“This has been the best response I’ve received for a movie I’ve done,” Kelly said in an interview on campus Wednesday.

Leo Pfeifer, the young Seattle filmmaker

The movie will be screened during the Seattle film festival, which runs April 27-29.  Seattle is Pfeifer’s home town, where he attended Ballard High School. He values the education Ballard gave him.

“That’s where I can attribute around 80% of everything to,” Pfeifer said.

Several of Pfeifer’s pre-university films were entered into film festivals and have racked up a slew of awards. The film he’s most proud of is a short documentary called “Clipped Wings,” which he made alongside past high school classmates Cole Anderson and Duncan Gowdy in 2015. This piece is about the complicated relationship between the Boy Scouts and the gay community.

It has over 200,000 views on YouTube and has been showered with awards such as “Audience Award” from the 2015 NFFTY, “Award of Excellence” from the 2015 Northwest Emmy Awards, and first place documentary at the 2015 Dominique Dunne Film Competition.

“[Pfeifer] is probably one of the most organized and professional people I’ve ever met,” Anderson said in a phone interview Sunday.

Pfeifer and Anderson met as underclassmen in high school through a film class. Anderson now studies film at New York University, but the two still remotely collaborate together, Anderson said.

“We were kind of awkward together at first, but as we worked together we became good friends,” Anderson said.

Daniel Kelly: artist,photographer, and commercial videographer

Kelly has done commercial video and photography work alongside his efforts as an artistic film-maker. He was “eager” before even graduating high school, he said.

“It was all I wanted to do,” Kelly said. “I would reach out via email to companies that didn’t really have a big video platform.”

Kelly did a television ad in 2016 for “Calypso” lemonade, which was awarded the “Winner of Best Commercial” from Rising Star Film Festival.

Last summer, Kelly interned with Simba Productions, a video production company in New York. There, he worked on advertisements for Sephora, Bloomberg and more.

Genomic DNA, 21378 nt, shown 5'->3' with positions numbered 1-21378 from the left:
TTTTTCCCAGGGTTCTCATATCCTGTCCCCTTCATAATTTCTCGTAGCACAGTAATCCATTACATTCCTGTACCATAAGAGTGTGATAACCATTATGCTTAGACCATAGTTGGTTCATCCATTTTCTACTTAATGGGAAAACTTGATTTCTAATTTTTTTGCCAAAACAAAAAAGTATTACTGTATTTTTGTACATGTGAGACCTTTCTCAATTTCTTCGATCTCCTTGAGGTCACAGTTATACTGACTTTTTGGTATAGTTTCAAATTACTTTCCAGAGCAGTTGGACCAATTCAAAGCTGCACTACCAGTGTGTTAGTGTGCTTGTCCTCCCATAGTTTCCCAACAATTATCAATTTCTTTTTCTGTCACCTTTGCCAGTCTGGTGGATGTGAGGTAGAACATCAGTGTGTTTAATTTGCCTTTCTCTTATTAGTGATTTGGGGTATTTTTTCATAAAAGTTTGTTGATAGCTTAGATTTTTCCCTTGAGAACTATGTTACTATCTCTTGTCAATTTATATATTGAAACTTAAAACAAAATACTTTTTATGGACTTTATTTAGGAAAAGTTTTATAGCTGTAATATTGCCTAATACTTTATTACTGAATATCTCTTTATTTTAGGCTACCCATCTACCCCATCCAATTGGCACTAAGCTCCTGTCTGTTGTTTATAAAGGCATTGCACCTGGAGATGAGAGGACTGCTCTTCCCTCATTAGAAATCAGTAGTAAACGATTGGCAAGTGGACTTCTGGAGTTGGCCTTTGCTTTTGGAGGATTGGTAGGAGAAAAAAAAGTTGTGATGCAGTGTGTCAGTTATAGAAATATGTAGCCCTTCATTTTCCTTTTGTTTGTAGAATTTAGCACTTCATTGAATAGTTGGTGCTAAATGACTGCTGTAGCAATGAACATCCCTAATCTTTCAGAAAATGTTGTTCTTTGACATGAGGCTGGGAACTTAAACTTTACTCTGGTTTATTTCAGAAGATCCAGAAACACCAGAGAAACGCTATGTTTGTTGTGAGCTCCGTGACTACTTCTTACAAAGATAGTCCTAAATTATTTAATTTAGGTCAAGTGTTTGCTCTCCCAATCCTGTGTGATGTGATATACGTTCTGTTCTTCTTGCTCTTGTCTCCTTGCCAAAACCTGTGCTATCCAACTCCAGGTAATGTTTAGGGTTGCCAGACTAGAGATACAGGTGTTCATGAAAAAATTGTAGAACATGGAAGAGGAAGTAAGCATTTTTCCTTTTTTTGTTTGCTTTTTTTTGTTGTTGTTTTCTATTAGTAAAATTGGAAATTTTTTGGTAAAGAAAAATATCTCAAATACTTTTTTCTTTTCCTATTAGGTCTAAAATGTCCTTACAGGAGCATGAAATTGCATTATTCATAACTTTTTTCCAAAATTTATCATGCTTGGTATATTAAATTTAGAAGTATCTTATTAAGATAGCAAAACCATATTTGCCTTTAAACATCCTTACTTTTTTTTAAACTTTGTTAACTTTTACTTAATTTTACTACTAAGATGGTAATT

Alongside commercial video work, Kelly has also run his Instagram, which currently more than 2,300 followers. Before Kelly even had his first day of class, as she put it, Point Park Social Media Manager Felicia McKinney reached out to Kelly, wanting to hire him.

“I knew someone else was going to hire him if I didn’t,” McKinney said in a phone interview Friday.

Kelly wears a lot of professional hats, so to speak, but he has a preference.

“I do like the creative stuff a lot better,” Kelly said.

Will their collaboration inflate further? 

Pfeifer and Kelly enjoyed working together and are looking into possible collaborations in the future.

“We definitely want to,” Pfeifer said.

“We hang out all the time,” Kelly said.

Their friendship does actually go back to before they enrolled at Point Park, as they met at a film festival in New York and bonded over a shared love of each other’s work.

“We found out we were both going to Point Park, so we already had that connection going in,” Pfeifer said.

The two even have similar taste in film; they were inspired by the work of Pixar, the animation studio behind classics such as “Toy Story” and “Finding Nemo,” when making “Popped.” Both Pfeifer and Kelly are big fans in general. Pfeifer even has a Pixar sticker on his MacBook.

They both regard “Up” as their favorite Pixar movie, which tells the tale of an old man whose house takes to the sky, carried by balloons.

It always come back to balloons with these two.